I guess I signed up to receive Good Eating/Good Living magazine put out by Kraft, but I don't remember doing it. LOL
Anyway, I'm looking through my mail and there it is. Ah, I said, "New information?" So, I get something to drink and make myself comfortable and sit there reading it, expecting to get some wonderful tips on diet, when all of a sudden, they start quoting an Amy Campbell, RD, CDE, education program manager at the Joslin Diabetes Center in Boston, as saying:
"Sugar isn't the enemy. Sugar is just one type of carb. It's the total carbs, not the type, that will have the most impact on your blood sugar levels. It's okay to have a small dish of ice cream. Just count it as part of your total carb allowances. So, sugar isn't off-limits and neither are french fries."
So, my first question is to everybody at DC, since when are these foods recommended by an RD for diabetics? I mean I realize that sometimes we'll sneak something in when at a wedding or something like that, but to have an RD recommend this was shocking to me.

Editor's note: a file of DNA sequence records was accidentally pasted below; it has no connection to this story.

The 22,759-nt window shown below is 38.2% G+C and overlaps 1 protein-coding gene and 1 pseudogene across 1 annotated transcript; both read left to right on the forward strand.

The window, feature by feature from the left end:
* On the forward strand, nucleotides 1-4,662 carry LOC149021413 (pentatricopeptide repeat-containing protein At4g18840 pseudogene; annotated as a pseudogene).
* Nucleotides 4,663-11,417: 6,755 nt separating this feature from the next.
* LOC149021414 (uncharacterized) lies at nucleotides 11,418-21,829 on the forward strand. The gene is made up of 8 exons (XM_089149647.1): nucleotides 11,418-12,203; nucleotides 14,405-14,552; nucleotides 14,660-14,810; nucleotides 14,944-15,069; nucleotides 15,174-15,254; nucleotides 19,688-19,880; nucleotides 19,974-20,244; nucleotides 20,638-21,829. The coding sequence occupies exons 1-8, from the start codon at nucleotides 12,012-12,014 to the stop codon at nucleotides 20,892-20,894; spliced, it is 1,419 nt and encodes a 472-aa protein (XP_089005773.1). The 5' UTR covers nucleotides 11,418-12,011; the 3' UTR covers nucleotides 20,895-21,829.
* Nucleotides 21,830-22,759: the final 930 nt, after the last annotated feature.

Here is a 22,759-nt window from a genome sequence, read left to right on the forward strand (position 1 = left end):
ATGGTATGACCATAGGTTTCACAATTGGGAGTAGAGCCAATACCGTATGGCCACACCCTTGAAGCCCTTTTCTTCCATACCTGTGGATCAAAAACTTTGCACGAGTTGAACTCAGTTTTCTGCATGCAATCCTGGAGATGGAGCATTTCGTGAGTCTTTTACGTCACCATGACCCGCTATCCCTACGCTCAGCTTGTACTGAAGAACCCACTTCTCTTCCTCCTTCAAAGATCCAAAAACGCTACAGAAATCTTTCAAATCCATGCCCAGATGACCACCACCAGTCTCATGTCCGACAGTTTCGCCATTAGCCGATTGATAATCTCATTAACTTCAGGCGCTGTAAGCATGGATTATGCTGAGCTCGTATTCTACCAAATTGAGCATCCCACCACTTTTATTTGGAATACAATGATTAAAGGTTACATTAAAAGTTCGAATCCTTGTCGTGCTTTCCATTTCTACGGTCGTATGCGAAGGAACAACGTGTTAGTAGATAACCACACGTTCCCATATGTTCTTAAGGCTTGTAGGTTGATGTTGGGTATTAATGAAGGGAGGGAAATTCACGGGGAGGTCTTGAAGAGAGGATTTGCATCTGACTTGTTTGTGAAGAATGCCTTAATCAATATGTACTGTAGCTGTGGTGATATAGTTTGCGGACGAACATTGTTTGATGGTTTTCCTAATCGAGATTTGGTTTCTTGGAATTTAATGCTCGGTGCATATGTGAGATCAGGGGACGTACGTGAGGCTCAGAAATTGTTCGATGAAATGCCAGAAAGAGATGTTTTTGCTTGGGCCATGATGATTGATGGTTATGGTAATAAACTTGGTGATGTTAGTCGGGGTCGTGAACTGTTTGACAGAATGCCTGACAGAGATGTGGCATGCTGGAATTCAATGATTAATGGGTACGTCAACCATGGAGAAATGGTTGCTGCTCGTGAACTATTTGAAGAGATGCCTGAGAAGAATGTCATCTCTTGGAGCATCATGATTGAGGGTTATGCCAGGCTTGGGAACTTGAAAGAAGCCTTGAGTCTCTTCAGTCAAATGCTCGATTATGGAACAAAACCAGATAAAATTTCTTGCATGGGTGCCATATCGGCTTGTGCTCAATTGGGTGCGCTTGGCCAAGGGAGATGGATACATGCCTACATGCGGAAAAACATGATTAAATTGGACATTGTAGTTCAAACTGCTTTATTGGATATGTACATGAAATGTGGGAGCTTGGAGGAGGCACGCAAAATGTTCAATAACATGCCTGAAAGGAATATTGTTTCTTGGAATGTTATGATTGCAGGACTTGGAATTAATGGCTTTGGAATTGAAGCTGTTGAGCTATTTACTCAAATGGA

She also said in that article, "No matter what your eating plan, test your blood sugar 2 hrs. after the start of a meal. Generally, your blood sugar should be below about 160 at that point. If it's higher, it's likely you ate too much and/or didn't have enough medication on board. Watch for signs of high blood sugar, thirst, headache, frequent urination, and fatigue. If you experience any of them, check your blood sugar reading."
My confusion with this is since when is 160 not considered high blood sugar?
My doctor instructed me to take my medication just before I eat so that it'll help keep everything in balance as I eat. She doesn't want me going up to 160.
It's only if I forget to take my meds. before a meal that I get anything like 160. Then, when I see the reading, I thump myself in the head, call myself something unflattering, and run for the meds! Yikes!
But what does everybody think about these two little "gems" from an RD from Joslin? Can you imagine the confusion that something like that can cause someone who's just been diagnosed?
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